Ileana Paules-Bronet and her boyfriend went on a 5k run recently. In these events, it’s normal to get commemorative t-shirts and free snacks. However, this time they got something else: a tiny bottle of pickle juice.
Ileana always loved pickles. However, her boyfriend stands on the other end of the pickle-enjoyment spectrum. As soon as he saw the bottle he wrinkled up his face in disgust. So, when he offered her the bottle, Ileana wasn’t all that interested.
Nevertheless, it raised a question in her mind—why were they giving pickle juice to runners?
After a quick search on the Internet, she found that pickle juice is full of health benefits. The brine is mostly made up of water, salt and vinegar. It replenishes the potassium and sodium lost during workouts, keeping your body in top shape during exercise.
Drinking pickle juice has become the newest health trend among fitness aficionados. According to Medicine & Science in Sports & Exercise’s study, there are numerous benefits to drinking pickle juice.
Another study in Bioscience, Biotechnology, and Biochemistry suggests that if pickle juice is consumed daily, it will aid in weight loss.
Pickle juice is full of antioxidants and it helps fight cancer-causing free radicals. According to Rice University, cucumbers—which pickles are made from—contain vitamin A and vitamin E, which are powerful antioxidants.
Ileana Paules-Bronet for LittleThings
Being a fermented food, pickles are good for your digestive system. The vinegar found in pickle juice is known to relieve bad breath. And finally, pickle juice can help control blood sugar. According to a study published in the Journal of Diabetes Research showed that vinegar consumed before a meal helped regulate blood sugar levels after the meal in people with type 2 diabetes.
Ileana decided to test out the theory by drinking a shot of pickle juice for 7 days. Here’s what she found in the end.
“ I love eating pickles, but I won’t lie—I was a little intimidated by the idea of drinking pickle juice.”
“Honestly, I had to work up the courage to actually drink the pickle juice shot. I probably stood in the office for about 10 minutes just staring at the pickle juice before I actually drank it.”
“I was pleasantly surprised that the pickle juice didn’t taste bad at all—it was strong, but it mostly just tasted salty. Even though pickle juice has a lot of vinegar in it, it didn’t taste too acidic.”
“On Day 2 of my pickle juice experiment, I had some period cramps, so I hoped the pickle juice would help—since it’s known to ease muscle cramps….”
“By the end of the day, my cramps were gone—whether they went away on their own or because of the pickle juice, I’m not sure. But either way, they were gone.”
“By Day 3, it felt pretty normal to drink my shot of pickle juice.”
“After work, I went to barre class—and let me tell you, I was definitely expecting to have some muscle cramps after barre, as I almost always do.”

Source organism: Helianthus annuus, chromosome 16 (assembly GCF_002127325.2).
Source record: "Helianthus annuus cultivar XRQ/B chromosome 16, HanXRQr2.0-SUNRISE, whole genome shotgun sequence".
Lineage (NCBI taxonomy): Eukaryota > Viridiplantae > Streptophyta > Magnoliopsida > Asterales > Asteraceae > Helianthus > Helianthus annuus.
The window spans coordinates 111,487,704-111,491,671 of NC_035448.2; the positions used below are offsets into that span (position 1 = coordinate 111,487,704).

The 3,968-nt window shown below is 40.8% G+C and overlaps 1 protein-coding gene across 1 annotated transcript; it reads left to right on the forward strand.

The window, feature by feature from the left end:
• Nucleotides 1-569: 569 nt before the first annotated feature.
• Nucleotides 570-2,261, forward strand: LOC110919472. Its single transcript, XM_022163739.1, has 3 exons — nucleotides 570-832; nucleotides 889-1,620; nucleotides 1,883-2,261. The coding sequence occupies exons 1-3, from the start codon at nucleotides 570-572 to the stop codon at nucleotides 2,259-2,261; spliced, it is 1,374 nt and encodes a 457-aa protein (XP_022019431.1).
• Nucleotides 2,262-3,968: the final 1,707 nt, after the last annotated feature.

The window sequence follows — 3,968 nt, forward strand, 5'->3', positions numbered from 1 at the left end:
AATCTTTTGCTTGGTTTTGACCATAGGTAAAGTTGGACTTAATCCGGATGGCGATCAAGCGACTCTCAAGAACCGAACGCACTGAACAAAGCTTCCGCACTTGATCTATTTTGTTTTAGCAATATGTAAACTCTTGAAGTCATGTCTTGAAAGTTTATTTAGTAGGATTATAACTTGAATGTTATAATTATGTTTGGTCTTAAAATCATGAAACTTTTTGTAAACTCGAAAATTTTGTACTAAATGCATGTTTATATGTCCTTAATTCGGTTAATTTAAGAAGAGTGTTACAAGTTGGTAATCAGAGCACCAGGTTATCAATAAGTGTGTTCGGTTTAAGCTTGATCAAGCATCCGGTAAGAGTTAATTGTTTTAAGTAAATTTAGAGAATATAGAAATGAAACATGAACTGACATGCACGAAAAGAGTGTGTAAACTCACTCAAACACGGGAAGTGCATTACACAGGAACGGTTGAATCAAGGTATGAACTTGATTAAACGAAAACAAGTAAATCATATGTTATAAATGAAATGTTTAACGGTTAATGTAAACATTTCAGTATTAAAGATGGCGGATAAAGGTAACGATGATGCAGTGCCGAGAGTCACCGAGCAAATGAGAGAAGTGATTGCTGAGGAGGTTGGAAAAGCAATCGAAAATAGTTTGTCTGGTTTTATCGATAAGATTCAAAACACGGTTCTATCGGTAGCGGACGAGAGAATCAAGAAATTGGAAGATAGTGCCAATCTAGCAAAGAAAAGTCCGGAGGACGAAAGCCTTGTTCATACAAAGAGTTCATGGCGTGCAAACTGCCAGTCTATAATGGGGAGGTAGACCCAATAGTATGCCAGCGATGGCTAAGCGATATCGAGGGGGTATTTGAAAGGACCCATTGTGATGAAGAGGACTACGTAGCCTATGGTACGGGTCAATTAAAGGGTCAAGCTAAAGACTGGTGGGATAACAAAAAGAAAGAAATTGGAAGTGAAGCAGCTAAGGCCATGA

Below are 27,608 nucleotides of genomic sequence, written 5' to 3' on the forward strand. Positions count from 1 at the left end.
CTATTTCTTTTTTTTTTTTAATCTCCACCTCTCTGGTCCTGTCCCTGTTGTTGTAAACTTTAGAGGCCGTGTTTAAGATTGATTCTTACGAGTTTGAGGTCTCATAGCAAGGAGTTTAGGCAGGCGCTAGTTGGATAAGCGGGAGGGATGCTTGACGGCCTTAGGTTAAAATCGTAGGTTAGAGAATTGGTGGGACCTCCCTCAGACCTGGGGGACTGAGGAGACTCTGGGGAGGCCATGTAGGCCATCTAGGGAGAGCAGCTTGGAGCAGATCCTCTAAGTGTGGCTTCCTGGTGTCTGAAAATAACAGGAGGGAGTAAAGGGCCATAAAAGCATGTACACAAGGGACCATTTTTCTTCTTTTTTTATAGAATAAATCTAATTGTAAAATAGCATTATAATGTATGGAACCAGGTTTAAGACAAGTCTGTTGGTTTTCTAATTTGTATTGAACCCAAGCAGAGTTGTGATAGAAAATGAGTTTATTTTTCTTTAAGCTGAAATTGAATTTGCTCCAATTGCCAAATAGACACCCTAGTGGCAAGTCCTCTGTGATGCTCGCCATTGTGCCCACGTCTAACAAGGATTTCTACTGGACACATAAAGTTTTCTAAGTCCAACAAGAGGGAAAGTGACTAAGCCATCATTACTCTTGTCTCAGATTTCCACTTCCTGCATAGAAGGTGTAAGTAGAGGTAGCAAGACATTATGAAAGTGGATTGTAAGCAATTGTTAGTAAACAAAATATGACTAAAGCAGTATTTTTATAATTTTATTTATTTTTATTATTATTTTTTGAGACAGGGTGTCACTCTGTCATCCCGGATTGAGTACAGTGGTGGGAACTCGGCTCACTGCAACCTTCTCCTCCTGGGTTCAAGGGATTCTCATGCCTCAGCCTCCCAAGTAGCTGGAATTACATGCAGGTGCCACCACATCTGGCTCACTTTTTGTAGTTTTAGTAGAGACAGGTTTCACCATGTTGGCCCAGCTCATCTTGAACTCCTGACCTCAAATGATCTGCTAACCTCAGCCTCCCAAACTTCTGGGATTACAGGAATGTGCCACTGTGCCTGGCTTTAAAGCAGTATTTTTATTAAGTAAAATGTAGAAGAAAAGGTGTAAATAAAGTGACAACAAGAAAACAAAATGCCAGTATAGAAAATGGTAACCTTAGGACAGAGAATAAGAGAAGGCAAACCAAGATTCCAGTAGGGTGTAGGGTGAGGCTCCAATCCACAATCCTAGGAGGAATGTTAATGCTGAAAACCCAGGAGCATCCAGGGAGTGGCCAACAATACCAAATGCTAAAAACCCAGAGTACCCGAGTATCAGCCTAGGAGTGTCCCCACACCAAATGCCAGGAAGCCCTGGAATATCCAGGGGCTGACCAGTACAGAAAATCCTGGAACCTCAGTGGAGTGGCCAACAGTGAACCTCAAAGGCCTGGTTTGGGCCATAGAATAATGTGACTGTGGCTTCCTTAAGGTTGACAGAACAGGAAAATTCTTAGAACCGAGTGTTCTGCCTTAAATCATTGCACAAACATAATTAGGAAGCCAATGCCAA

“The class was as difficult as usual, so I was pretty sure I’d be sore the next day.”
“On Day 4, I was almost certain that I’d have muscle cramps from the barre class—but I didn’t.”
“I was pleasantly surprised that I wasn’t sore, but I was so busy reveling in my lack-of-soreness that I forgot to drink pickle juice at my normal time.”
“I ended up drinking my pickle shot at the end of the day, but I don’t think it made too much of a difference.”
“Usually, the second day after working out is when I’m the sorest, but I still had no cramps from barre class—I don’t know if that’s natural or from the pickle juice, but hey, I’m all for it either way.”
“By the time I got to Day 5, drinking pickle juice felt pretty normal. I no longer had to work up the courage to take my shot, but I still felt a little silly drinking pickle juice in the kitchen.”
“Day 6 was my first-day drinking pickle juice at home—I felt pretty comfortable with it, but my boyfriend, who is a pickle-hater, couldn’t keep the look of disgust off his face.”
“That being said, he didn’t run away when I tried to kiss him, which leads me to believe the breath-freshening benefits of pickle juice definitely worked.”
“On Day 7, I was happy to be nearing the end of my pickle juice experiment—not because I didn’t enjoy it, but because I was looking forward to just getting to eat pickles like a normal person again.
Overall, the experiment was definitely a success, but I was happy to not have to carry my measuring shot glass with me to work every day.”
After a week, Ileana thought the only visible effects from drinking pickle juice was no muscle cramps and bad breath. She believed that while there are other claimed benefits such as blood sugar regulation, fight against free-radicals, or losing weight. However, they would have to be verified by professionals.
She also said that she would definitely recommend it to people who like pickles. There are so many potential benefits and no negatives. However, she will most definitely be drinking pickle juice but only as a pre- or post-workout drink. If nothing, it will relieve her from those nasty muscle cramps or soreness.